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The CSS 2.1 specification, section 8.3.1 on collapsing margins states:

Margins of elements that establish new block formatting contexts (such as floats and elements with 'overflow' other than 'visible') do not collapse with their in-flow children.

It took me a while to realize that the block formatting context is the context that is established by the parent and applied to the children, so that to make any difference, the float or overflow properties have to be adjusted on the parent element (rather than to the children).

In the following code snippet, border heights of adjacent child div elements collapse, so that between any two child div elements there is a vertical spacing of max(20px, 20px) = 20px instead of 20px + 20px = 40px, and border heights between the first child element and the parent div, and between the last child element and the parent div, are also max(20px, 0px) = 20px instead of 20px + 20px = 40px, respectively. Note that no collapsing appears in the horizontal direction, just as per the CSS 2.1 spec.

<!doctype html>
<html>
<head>
<meta charset="utf-8">
<title>Test</title>
<style type="text/css">
* { margin: 0; border: 0; padding: 0; }
</style>
</head>
<body style="background: green;">
  <div id="wrapper" style="width: 400px; background: black;
                           /* overflow: hidden; *//* float: left; */">
    <div id="box1" style="margin: 20px; height: 100px; background: red;">
    </div>
    <div id="box2" style="margin: 20px; height: 100px; background: blue;">
    </div>
    <div id="box3" style="margin: 20px; height: 100px; background: red;">
    </div>
    <div id="box4" style="margin: 20px; height: 100px; background: blue;">
    </div>
  </div>
</body>
</html>

Case 1

Had the top margin of the red box1 element not collapsed with its parent, such margin would not have pushed the black background down below the margin, and the red box1's margin would be superimposed upon the black background of the parent element. A similar argument applies to the blue box1 element on the bottom.

Now, just as the CSS 2.1 spec mentions, if either of the "float: left;" or "overflow: hidden;" parts of the containing div are commented out, then the top and bottom borders of the parent element (in this case it is 0) and the top (in this case 10px) border of the first child, and the bottom (in this case 10px) border of the bottom child, are separated, yieling the result shown below:

enter image description here

Now, and here comes the question:

What was the rationale for introducting this rule into CSS? Was it just a random decision, or was it motivated by some real, practical example? (knowing this would also help me remember the rule, other than satisfying my curiosity).

Thanks.

share|improve this question
    
    
No, that's a separate case. I'm the author of that post as well, and would like a separate answer to that, as it is a separate question. – John Sonderson Nov 3 '13 at 19:01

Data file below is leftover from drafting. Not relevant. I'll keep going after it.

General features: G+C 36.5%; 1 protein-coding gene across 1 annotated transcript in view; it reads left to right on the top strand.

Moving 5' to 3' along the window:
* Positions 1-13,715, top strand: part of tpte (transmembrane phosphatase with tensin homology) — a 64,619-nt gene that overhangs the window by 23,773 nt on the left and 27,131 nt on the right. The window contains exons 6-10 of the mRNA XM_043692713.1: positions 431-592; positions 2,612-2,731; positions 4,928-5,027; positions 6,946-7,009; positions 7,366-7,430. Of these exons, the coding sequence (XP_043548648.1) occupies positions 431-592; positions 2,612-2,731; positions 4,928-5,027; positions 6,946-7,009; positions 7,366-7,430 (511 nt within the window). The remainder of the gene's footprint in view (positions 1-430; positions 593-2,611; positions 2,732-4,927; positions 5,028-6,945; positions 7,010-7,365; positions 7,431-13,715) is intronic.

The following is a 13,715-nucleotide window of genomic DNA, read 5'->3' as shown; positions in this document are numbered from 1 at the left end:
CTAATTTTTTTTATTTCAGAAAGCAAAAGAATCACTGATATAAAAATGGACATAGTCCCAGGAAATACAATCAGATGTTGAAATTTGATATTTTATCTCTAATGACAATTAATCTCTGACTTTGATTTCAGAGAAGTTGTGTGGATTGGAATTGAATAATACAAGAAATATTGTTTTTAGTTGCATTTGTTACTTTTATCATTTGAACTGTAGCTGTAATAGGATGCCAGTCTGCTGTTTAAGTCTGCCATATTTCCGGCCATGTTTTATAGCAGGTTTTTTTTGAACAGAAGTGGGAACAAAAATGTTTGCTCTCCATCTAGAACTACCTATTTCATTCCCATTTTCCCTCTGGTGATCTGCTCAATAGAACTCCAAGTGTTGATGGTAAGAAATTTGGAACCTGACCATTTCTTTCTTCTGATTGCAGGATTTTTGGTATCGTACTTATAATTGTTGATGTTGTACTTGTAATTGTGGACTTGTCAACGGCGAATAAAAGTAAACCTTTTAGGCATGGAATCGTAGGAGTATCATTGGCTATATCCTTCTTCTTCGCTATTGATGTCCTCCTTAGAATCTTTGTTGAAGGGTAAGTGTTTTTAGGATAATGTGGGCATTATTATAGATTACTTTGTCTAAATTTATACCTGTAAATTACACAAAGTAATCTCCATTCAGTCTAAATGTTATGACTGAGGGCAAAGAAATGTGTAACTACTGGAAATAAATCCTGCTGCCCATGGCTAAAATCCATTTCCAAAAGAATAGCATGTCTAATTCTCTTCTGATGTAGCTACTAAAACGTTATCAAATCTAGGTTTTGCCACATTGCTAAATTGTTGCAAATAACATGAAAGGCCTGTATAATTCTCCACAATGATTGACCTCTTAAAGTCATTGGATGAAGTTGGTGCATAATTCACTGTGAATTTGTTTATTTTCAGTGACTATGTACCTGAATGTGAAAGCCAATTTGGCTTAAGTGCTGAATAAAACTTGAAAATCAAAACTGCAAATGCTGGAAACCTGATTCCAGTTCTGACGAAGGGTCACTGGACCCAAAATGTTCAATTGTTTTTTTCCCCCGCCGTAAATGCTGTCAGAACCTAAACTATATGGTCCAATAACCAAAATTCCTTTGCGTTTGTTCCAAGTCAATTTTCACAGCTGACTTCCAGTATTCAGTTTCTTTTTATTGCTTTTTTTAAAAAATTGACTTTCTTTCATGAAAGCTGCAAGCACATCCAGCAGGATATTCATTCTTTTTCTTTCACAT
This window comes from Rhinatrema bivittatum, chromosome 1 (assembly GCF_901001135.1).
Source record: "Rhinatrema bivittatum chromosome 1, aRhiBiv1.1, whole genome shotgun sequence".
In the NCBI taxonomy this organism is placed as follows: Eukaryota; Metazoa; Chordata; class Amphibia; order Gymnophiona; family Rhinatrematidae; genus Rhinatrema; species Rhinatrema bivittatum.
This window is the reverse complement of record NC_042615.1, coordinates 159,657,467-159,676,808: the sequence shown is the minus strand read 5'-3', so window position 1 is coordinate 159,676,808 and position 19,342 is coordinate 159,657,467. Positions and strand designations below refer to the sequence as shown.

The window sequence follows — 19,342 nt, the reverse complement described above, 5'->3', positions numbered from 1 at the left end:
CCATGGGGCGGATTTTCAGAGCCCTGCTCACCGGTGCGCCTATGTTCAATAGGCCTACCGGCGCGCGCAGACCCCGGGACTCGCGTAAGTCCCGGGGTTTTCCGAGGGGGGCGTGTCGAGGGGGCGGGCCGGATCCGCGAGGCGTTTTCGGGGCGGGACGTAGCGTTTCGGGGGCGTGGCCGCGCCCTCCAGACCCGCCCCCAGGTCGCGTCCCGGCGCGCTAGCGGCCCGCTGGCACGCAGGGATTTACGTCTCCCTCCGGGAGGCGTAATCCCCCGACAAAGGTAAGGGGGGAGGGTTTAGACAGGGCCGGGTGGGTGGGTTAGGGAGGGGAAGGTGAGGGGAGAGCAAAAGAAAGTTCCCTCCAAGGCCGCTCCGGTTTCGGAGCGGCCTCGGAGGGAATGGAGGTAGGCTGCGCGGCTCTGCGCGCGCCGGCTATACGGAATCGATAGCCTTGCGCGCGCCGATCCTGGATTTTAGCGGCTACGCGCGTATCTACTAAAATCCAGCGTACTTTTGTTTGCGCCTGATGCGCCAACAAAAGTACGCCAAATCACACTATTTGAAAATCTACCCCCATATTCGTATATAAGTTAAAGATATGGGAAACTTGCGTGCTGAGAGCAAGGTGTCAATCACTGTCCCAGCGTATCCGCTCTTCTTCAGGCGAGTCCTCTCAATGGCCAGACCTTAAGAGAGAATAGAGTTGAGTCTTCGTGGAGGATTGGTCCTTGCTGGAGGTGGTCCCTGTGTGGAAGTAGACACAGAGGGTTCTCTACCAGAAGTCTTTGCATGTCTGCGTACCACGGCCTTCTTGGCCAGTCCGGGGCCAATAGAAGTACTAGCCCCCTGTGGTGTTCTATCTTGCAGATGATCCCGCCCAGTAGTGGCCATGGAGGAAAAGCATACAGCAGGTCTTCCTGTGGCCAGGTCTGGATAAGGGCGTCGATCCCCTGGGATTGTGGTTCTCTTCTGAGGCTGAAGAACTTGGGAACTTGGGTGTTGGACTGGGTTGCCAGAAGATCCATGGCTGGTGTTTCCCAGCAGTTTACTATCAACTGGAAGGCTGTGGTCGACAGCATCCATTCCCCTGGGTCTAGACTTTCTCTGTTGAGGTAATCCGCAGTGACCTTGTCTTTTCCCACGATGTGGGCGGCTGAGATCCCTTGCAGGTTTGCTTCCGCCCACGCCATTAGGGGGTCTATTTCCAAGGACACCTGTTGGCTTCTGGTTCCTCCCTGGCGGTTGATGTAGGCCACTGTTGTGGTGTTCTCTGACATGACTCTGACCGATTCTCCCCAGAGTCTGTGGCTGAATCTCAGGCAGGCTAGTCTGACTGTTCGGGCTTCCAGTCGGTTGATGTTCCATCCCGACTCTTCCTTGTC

This appears to be one in a plethora of changes to block formatting contexts (and block formatting in general) in revising CSS2 to CSS2.1, documented here (note that it meant to apply to all block formatting context roots - the fix is listed here). If you can't find an answer in the mailing list, that might be a better place to ask than here. – BoltClock Dec 12 '13 at 1:21

The only plausible explanation I can give is that block formatting contexts are atomic, in the sense that boxes in one block formatting context can never interact with boxes in another block formatting context. This rule on collapsing margins appears to be in the same vein as the rule that floats never intrude into other block formatting contexts or exit their own block formatting contexts into ancestor block formatting contexts.

To expand on this: the in-flow descendants of a box that establishes a new block formatting context participates in that box's block formatting context. The box itself participates a block formatting context that's established somewhere higher up in the layout tree, and so its margins are expected to collapse with boxes in that same block formatting context, but not descendant boxes.

Section 9.4.1 seems to support this:

Vertical margins between adjacent block-level boxes in a block formatting context collapse.

Notice that it says "adjacent block-level boxes in a block formatting context" — this would imply that the fact that margins don't collapse across block formatting contexts is an inherent property of a block formatting context. But this is only my interpretation of the spec; I'm not the author so I can't say for sure if this was the intended meaning.

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